[Smt-talk] RN analyzers

Phillip Kirlin pkirlin at cs.umass.edu
Sat Feb 25 17:31:21 PST 2012

One goal which this sort of analysis can contribute to is a 
computational model of how humans understand and process music.  It is 
plausible that having a Roman numeral analyzer will allow us to improve 
other music-related algorithms, like those for music recommendation or 
algorithmic composition.  Having such a program would also be incredibly 
useful for intelligent tutoring systems for music theory, or for 
integrating into music composition (e.g., scorewriting) software.

Following up on Michael Cuthbert's comments, having a corpus of analyzed 
music will also enable further studies to see if patterns in functional 
harmonic analysis are related to, for example, patterns in expressive 

Also, from a computer science perspective, the technical challenges of 
solving such a problem are not to be overlooked.  Studying problems like 
this may lead us to solutions that can be generalized to solve other 
problems.  We may obtain new ways of modeling computational problems, or 
for performing learning or inference using those models.


Phil Kirlin
PhD Student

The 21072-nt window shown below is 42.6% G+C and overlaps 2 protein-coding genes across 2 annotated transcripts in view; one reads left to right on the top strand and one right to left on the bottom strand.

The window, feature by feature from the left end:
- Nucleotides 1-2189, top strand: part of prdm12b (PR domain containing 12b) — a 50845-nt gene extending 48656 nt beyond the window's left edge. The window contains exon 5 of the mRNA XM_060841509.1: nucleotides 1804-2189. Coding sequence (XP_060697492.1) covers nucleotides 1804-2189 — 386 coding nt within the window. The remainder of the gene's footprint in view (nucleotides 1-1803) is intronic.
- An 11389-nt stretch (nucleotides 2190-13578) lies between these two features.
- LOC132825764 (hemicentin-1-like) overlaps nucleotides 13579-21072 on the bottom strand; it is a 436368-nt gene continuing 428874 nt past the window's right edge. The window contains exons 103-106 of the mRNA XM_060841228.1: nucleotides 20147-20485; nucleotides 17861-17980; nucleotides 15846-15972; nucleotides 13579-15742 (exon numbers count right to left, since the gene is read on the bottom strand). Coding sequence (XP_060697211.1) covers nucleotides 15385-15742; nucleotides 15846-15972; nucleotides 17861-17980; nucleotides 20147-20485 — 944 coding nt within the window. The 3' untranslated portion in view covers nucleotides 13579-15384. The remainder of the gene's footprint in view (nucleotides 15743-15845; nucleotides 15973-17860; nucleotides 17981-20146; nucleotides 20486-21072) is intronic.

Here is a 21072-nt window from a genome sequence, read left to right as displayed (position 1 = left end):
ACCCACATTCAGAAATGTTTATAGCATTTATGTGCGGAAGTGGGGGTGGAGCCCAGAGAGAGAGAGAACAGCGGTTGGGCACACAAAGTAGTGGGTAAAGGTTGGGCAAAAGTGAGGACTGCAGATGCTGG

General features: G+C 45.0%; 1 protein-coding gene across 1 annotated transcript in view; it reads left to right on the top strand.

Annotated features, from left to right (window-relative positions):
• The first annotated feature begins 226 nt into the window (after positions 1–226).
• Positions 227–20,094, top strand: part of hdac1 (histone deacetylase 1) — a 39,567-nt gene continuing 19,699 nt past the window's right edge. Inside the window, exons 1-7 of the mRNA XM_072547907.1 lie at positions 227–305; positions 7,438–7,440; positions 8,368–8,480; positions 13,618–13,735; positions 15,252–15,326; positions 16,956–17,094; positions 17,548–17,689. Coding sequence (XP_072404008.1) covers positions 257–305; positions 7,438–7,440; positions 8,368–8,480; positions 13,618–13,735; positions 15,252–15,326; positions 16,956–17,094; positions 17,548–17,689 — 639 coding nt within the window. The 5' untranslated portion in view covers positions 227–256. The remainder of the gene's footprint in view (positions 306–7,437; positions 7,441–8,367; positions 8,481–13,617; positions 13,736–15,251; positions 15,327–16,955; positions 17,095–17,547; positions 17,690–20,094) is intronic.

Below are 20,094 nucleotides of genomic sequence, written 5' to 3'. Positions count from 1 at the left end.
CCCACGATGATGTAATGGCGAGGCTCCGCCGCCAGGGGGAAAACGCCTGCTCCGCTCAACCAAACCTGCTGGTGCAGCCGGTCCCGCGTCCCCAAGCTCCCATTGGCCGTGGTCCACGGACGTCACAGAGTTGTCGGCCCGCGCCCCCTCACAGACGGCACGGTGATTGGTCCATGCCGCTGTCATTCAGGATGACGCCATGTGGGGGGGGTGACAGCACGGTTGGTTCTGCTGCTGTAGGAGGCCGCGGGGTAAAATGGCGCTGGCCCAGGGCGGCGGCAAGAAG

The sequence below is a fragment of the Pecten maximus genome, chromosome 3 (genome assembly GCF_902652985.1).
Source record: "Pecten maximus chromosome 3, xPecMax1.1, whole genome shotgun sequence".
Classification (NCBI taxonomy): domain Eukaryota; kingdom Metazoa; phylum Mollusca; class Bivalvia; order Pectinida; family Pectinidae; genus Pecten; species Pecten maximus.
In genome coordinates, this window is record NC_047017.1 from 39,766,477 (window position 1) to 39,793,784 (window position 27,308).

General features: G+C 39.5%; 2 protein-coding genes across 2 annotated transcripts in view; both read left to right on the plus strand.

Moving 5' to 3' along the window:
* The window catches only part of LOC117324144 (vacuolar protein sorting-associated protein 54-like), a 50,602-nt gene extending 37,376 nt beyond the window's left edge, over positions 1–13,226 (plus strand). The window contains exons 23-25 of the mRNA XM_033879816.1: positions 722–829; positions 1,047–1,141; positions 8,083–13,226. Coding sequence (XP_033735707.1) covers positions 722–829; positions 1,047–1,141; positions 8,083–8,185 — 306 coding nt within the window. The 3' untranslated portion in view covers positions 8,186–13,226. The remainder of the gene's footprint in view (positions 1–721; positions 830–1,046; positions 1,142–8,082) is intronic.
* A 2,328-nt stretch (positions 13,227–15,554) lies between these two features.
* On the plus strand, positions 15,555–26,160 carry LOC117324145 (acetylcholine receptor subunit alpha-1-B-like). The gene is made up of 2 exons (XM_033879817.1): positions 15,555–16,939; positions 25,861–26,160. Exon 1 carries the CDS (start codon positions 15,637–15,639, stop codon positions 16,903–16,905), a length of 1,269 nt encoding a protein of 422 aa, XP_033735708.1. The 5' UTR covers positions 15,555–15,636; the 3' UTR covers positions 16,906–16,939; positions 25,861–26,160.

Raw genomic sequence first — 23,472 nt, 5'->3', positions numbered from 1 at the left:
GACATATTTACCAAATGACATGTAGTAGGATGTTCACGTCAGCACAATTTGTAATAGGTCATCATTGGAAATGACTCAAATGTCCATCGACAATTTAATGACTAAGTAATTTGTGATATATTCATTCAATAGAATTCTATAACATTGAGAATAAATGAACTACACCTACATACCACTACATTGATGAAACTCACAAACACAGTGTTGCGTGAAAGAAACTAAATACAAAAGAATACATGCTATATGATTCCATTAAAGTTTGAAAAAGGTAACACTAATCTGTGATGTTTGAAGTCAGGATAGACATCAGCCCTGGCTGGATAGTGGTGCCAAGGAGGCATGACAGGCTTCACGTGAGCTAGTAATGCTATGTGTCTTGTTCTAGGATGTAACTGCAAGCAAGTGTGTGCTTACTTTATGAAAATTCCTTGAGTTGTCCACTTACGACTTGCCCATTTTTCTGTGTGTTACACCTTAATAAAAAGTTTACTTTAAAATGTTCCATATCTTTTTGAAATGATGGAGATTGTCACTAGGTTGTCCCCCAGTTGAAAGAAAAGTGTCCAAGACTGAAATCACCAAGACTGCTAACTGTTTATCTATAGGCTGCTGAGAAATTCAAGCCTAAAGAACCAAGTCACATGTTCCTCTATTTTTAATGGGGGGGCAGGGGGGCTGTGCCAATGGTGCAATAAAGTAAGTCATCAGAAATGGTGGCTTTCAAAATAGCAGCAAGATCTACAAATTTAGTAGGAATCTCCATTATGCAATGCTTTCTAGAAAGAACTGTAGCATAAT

University of Massachusetts

On 2/25/12 11:10 AM, Michael Scott Cuthbert wrote:
> Dear Christian,
> The output of programs to automatically analyze pieces are usually far
> less important than the class of questions that having large, searchable
> repertories of analyzed pieces opens up. So for instance one could ask
> “Does V43 move to I or I6 more often during the period 1700-1900 and how
> does the distribution of resolutions change according to time period,
> region, and/or composer?” If the software is more trustworthy then you
> can ask rather finely grained questions; if the software is less
> accurate then you can probably still find things like whether the
> relative frequency of a common chord differs significantly between one
> area and another.
> One thing that the work of De Clercq and Temperley show for me is that
> there’s a limit to the accuracy of any system, somewhere around 95% --
> beyond that even trained professionals will disagree about the labeling
> (even taking into account orthography differences such as I64 vs V64) of
> chords; going above 95% most likely means that the system has learned to
> mimic one analyst’s labels, not that it’s getting the “true” label for
> any given chord.
> Best,
> Michael
> *From:*Christian Goursaud [mailto:christian.goursaud at gmail.com]
> *Sent:* Friday, February 24, 2012 17:24
> *To:* Michael Scott Cuthbert
> *Cc:* smt smt-talk
> *Subject:* Re: [Smt-talk] RN analyzers
> I would be interested to hear what are the proposed goals of the
> development of such software, beyond the obvious technical challenges
> posed to developers. What would be the ultimate utility of software
> which could mimic conventional human translation of music-notational
> data to roman-numeric functional analysis?
> Best,
> Christian
> --
> Christian Goursaud
> PhD candidate, Birmingham Conservatoire
> +44 (0)7796033585
> christian.goursaud at gmail.com <mailto:christian.goursaud at gmail.com>
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